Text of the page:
Paul Collins: Well, I'm surprised and happy. I was living overseas for a while and I came back here four or five years ago, and that's when I started touring heavily, and I did all that with the Beat Army, which is my Facebook page for what I do and power pop in general. I've pretty much concentrated on working with new bands, and it's been great. One of the people, the Burger Records guys, and younger acts. I've played with at least 100 new bands. What happened was, during the '90s, this whole scene fell of the map, and it was really difficult to work. It kind of felt like the music I was doing had just passed. There was no interest in it. But when MySpace got big, it was very encouraging. You'd see all these bands list The Nerves or power pop as an influence, and then it just blossomed into what it is today. The power pop of today has morphed into something new -- bands that are garage-y and punk-y. It's an elastic term. I term it "melodically driven guitar rock 'n' roll." I think it's awesome. I'm constantly finding new bands and the audiences I play for now, because I work with new bands, they bring their fans and they know the music. Power pop is healthier today than when it started.

Peter Case: When we first came out, the record execs treated us like we were the slow kids in class. It's simple, but there's an art to making stuff that simple, to creating rock 'n' roll that has a timeless feel. The Plimsouls have a new live record out, and aside from some phaser on the guitar, it sounds like it could have been recorded yesterday. "Power pop" is a term is a little limiting -- there's young people who are willing to find things that aren't on mainstream radio. It's a very good time for music right now. For the young people at least. The older people, they got lost.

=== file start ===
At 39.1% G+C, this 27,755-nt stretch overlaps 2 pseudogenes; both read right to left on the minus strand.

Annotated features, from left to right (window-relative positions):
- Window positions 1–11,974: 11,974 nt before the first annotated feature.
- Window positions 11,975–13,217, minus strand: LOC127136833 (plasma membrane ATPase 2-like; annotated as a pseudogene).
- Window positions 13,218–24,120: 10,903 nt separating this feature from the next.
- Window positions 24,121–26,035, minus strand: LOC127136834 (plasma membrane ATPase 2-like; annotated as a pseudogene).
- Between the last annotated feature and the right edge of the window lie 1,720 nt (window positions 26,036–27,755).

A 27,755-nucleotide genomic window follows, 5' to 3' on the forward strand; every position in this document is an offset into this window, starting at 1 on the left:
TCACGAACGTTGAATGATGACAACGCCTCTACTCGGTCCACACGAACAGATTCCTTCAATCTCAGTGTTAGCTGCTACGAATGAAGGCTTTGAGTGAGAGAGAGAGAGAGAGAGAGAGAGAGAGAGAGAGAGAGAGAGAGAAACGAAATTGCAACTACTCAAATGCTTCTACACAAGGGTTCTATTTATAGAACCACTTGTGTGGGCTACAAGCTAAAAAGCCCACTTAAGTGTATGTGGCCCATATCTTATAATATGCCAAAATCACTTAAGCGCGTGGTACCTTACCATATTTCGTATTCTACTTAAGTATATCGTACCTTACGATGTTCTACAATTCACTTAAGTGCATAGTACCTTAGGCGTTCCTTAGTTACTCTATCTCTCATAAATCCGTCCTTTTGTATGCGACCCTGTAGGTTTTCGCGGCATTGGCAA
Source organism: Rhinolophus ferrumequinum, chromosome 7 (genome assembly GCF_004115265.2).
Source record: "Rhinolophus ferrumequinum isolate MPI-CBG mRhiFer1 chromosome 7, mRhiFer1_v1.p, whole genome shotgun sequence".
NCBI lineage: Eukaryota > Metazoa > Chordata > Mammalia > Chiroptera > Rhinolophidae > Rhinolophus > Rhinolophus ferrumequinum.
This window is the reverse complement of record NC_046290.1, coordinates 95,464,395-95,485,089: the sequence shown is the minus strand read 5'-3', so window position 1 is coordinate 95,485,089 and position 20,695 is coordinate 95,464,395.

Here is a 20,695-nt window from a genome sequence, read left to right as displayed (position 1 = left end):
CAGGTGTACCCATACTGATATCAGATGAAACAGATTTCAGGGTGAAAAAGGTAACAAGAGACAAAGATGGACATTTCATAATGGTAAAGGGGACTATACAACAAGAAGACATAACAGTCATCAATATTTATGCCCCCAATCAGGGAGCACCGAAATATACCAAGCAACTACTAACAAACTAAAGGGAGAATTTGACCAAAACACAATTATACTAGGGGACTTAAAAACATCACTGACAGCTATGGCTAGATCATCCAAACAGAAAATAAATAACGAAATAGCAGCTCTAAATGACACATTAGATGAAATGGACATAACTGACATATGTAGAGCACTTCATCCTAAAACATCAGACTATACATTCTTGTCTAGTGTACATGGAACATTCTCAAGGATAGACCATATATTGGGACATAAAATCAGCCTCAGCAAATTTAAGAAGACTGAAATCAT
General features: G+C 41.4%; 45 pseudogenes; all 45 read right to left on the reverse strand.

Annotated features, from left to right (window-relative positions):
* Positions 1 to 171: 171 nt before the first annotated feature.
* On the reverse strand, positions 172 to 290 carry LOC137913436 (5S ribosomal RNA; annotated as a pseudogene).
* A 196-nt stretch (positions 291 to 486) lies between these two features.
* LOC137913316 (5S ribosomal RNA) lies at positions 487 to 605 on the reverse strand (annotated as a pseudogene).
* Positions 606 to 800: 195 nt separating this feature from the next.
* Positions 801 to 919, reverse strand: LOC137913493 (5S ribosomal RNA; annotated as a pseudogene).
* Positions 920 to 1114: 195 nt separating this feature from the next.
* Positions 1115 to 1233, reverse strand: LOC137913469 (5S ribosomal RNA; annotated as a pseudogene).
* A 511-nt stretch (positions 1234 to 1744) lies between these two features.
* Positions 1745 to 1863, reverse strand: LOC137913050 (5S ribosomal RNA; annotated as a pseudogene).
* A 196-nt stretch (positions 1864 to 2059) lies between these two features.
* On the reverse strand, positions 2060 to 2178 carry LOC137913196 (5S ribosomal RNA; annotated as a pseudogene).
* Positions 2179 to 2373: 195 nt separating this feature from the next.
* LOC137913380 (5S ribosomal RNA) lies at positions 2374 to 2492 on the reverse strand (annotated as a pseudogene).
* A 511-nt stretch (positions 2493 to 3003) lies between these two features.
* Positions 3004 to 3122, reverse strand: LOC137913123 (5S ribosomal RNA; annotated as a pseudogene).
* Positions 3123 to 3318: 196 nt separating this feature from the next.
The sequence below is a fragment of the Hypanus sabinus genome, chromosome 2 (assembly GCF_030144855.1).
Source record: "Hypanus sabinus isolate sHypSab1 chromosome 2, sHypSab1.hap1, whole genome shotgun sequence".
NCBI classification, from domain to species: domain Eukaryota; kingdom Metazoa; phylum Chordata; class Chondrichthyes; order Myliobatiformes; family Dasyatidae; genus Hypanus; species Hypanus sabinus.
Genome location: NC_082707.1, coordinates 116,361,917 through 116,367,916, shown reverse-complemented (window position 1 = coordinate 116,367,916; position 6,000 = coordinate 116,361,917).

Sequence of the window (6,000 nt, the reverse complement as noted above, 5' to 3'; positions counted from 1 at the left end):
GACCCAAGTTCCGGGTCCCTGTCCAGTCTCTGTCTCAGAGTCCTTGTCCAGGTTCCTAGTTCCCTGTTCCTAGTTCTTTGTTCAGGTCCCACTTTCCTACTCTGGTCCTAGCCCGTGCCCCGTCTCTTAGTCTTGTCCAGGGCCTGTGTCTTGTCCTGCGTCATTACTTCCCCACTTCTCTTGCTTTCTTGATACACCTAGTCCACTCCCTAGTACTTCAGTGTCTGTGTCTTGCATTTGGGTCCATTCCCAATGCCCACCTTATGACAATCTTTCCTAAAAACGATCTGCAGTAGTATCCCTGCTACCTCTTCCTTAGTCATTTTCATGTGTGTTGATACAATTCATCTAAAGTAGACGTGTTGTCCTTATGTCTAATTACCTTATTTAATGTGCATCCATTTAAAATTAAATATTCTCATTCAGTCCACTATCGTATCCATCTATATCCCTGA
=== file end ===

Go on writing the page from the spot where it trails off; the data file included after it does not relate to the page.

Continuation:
Was there any sense of musical community when you guys were performing as The Nerves?

Paul Collins: When the Nerves started, no. We were in a complete vacuum. I remember when we first heard The Ramones. We were rehearsing in our little basement in San Francisco, and somebody had told us "Hey, there's this band from New York called The Ramones playing at the Savoy." We had kind of heard something about them, but we hadn't heard their music. You've got to understand, back in those days there was no cell phones, no Internet. The way information got out was really quite limited, through music stores and record shops, you know?

So we called up the club, to see what time they were playing. The guy said, "Man they're doing their last song now." And this is a conventional old school phone with an earpiece and mouthpiece, and it maybe have been me, but I said, "Can you just hold up the phone so we can hear them?" So the three of us are crowded around the phone. I remember Jack and Peter saying, "They're staying on the D chord! They're not changing." [laughs] We had never heard anybody play music like that, which was kind of like what we were doing in that sense, 8th notes and all that stuff. We were totally blown away listening to them play. That's how disconnected things were back at that time. I mean, we really didn't consider ourselves a punk band . . . Later, when The Beat got signed, you could feel the emerging [punk/New Wave] scene . . . You could really tell what people listened to by the way they dressed. The punks had a very identifiable dress code, and so did the new wave/power pop people . . . very bright and colorful and the girls were sexy as all hell in their fishnet stockings, leather mini-skirts, and black boots.

Peter Case: There's just a spirit of the whole Nerves catalog. It's pure teenage rock 'n' roll, and at that time there weren't many people doing it. The Nerves were kind of minimal you know? We didn't sound like the Ramones, but there were some similarities. That first wave of punk rock, groups like The Saints, Sex Pistols, The Clash, also bands like Pere Ubu -- we related to all those kinds of bands. At the time there was such a strange time, because young people were coming up with their natural music and the record business just slammed the door on it. The shit people said to us back then was just ridiculous. They had no idea what we were doing. Finally, Blondie cut "Hanging on the Telephone" and had a big hit with it. It sort of vindicated us, but we were all on our way to other stuff by then.

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Jason P. Woodbury is a music and pop-culture writer based in Phoenix. He is a regular contributor to the music blog Aquarium Drunkard and co-host of the Transmissions podcast.